Journal of endodontics 07/2012; 38(7):993-5. · 2.95 Impact Factor
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    ABSTRACT: The purpose of the study was to compare the accuracy of the Root ZX electronic apex locator (J Morita Corp, Tokyo, Japan) between an in vivo and an in vitro model. The working length (WL) was determined electronically for 46 root canals of human teeth with a 15 K-file using both in vitro (n = 23) and in vivo (n = 23) models. The files were fixed at the WL. The apical 4 mm of each canal was trimmed to expose the file tip. The samples were observed under a scanning electron microscope, and the distance from the file tip to the point 0.5 mm coronal to the major foramen (the final WL) was measured. The data were analyzed using the Student t test, and significance was set at P ≤ .05. The statistical analysis revealed no significant differences between the in vivo group and in vitro group with respect to the accuracy of the Root ZX device in determining the final WL. The mean distance from the final WL to the file tip was 0.23 ± 0.39 mm for the in vivo group and 0.29 ± 0.32 mm for the in vitro group. In determining the final WL, the Root ZX was accurate 78.3% of the time to ±0.5 mm and 100% of the time to ±1 mm in the in vivo group, whereas it was accurate 74% of the time to ±0.5 mm and 100% of the time to ±1 mm in the in vitro group. No statistically significant differences were observed between the in vivo group and the in vitro group.
    Journal of endodontics 02/2012; 38(2):236-9. · 2.95 Impact Factor
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    ABSTRACT: The purpose of this study was to compare the accuracy in vivo of 2 electronic apex locators (EALs), the Raypex 5 and the Mini Apex Locator. The working length (WL) was determined electronically for 40 human root canals by using a K-file and 1 of the 2 EALs. The files were fixed at the WL, and the teeth were extracted. The apical 4 mm of each canal was trimmed to expose the file tip. The samples were observed under a scanning electron microscope, and the distance from the file tip to the point 0.5 mm coronal to the major foramen (the final WL) was measured. The data were analyzed by using Student t test, and significance was set at P < .05. No statistically significant differences were found between the Raypex 5 and the Mini Apex Locator devices. The mean distance from the final WL to the file tip was 0.174 ± 0.38 mm for the Raypex 5 and 0.286 ± 0.30 mm for the Mini Apex Locator. In determining the final WL, the Raypex 5 was accurate 75% of the time to ± 0.5 mm and 100% of the time to ± 1 mm, whereas the Mini Apex Locator was accurate 77.8% of the time to ± 0.5 mm and 100% of the time to ± 1 mm. Under the in vivo conditions of this study, no statistically significant differences were observed between the Raypex 5 and the Mini Apex Locator EALs.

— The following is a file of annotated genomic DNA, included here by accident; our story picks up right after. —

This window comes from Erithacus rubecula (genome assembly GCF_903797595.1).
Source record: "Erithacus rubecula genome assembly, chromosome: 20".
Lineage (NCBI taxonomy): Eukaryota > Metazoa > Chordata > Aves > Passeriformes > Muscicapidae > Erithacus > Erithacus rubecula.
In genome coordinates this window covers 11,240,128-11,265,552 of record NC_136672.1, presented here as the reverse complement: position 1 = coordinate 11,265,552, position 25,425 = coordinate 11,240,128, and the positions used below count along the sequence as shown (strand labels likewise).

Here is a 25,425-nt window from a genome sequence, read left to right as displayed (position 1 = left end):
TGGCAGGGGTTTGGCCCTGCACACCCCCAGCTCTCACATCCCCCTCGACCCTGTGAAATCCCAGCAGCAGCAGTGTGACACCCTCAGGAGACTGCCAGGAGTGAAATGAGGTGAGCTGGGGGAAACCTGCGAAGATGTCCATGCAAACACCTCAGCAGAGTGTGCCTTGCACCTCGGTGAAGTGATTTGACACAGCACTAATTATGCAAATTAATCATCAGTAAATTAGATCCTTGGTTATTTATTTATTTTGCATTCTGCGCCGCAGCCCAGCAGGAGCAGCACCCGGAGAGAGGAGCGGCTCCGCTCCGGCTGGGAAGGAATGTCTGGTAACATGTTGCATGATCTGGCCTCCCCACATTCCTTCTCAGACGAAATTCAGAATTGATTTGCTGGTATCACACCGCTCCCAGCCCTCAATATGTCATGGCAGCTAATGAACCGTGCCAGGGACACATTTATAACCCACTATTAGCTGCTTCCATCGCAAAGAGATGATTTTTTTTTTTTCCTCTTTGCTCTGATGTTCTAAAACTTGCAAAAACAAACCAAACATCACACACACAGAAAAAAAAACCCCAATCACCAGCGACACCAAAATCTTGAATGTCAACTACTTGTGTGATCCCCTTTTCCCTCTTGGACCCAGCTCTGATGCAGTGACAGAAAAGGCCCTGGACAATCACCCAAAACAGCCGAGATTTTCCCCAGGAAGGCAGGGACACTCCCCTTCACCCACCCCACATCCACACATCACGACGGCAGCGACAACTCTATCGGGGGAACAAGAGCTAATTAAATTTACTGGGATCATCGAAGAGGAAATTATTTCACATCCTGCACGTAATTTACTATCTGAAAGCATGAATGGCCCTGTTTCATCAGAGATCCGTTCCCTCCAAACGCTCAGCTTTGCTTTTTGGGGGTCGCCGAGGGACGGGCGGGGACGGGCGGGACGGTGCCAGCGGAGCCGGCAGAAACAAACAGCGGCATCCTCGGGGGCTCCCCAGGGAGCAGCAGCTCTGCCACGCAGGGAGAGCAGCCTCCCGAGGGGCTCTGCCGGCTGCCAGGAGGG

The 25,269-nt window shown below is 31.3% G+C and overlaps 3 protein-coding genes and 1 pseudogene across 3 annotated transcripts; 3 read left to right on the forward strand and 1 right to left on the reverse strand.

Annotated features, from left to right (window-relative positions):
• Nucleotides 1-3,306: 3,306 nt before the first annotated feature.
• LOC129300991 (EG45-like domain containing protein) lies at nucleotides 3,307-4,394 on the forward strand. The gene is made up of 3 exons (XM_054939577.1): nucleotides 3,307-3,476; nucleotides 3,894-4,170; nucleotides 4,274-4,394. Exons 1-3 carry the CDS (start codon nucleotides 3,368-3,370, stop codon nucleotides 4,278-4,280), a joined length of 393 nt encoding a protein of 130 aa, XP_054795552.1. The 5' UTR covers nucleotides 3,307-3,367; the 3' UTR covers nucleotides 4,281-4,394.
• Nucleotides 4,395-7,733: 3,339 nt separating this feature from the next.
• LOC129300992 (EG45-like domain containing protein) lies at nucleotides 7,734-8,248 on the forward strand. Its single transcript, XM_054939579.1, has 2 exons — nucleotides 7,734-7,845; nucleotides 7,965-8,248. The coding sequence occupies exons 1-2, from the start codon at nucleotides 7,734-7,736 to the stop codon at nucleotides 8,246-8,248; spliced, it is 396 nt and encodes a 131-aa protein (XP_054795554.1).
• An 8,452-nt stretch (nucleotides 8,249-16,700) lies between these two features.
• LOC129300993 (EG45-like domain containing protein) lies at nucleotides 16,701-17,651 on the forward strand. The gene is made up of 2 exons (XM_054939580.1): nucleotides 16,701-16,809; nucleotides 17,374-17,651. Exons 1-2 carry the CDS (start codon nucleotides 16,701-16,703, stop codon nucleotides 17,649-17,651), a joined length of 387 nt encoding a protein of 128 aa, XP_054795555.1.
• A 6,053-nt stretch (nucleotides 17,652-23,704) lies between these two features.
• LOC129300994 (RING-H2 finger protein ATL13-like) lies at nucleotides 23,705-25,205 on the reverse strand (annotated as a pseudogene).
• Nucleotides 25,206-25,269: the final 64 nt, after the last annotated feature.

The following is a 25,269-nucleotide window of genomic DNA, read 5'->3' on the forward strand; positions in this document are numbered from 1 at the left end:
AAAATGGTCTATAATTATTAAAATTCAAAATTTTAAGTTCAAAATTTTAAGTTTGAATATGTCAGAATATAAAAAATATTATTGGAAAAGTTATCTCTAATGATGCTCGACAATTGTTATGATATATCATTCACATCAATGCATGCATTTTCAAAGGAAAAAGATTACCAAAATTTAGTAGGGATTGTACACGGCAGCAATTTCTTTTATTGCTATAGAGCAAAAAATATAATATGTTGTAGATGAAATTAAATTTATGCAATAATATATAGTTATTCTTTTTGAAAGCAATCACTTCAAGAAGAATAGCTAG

Journal of endodontics 10/2011; 37(10):1349-52. · 2.95 Impact Factor
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    ABSTRACT: Root fractures occur more frequently in fully erupted permanent teeth with closed apices in which the completely formed root is solidly supported in the bone and periodontium. The consequences can be complex because of combined damage to the pulp, dentine, cementum, bone, and periodontium. Management of horizontal root fractures and lateral luxation depends on several factors, with the result that various clinical modalities have been suggested. This case report describes the treatment and 10-year follow-up of two maxillary central incisors, one with horizontal root fracture and the other with lateral luxation, treated with mineral trioxide aggregate and root canal treatment, respectively.
    Dental Traumatology 07/2011; 27(6):460-3. · 1.00 Impact Factor
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    ABSTRACT: Invasive cervical resorption is a relatively uncommon form of external root resorption that may lead to tooth loss. This article presents the clinical and radiologic diagnoses and treatment modalities of invasive cervical resorption in 2 patients. In the first case, we did a slow orthodontic forced eruption to make the bone grow coronally. After 6 months, the tooth was extracted and an immediate implant was placed. Eight months later a zirconia crown was cemented. In the second case, we performed root canal treatment followed by a composite reconstruction of the defect. These 2 cases illustrate different approaches based on the extent of the defect.
    Oral Surgery, Oral Medicine, Oral Pathology, Oral Radiology, and Endodontology 10/2010; 110(4):e64-9. · 1.50 Impact Factor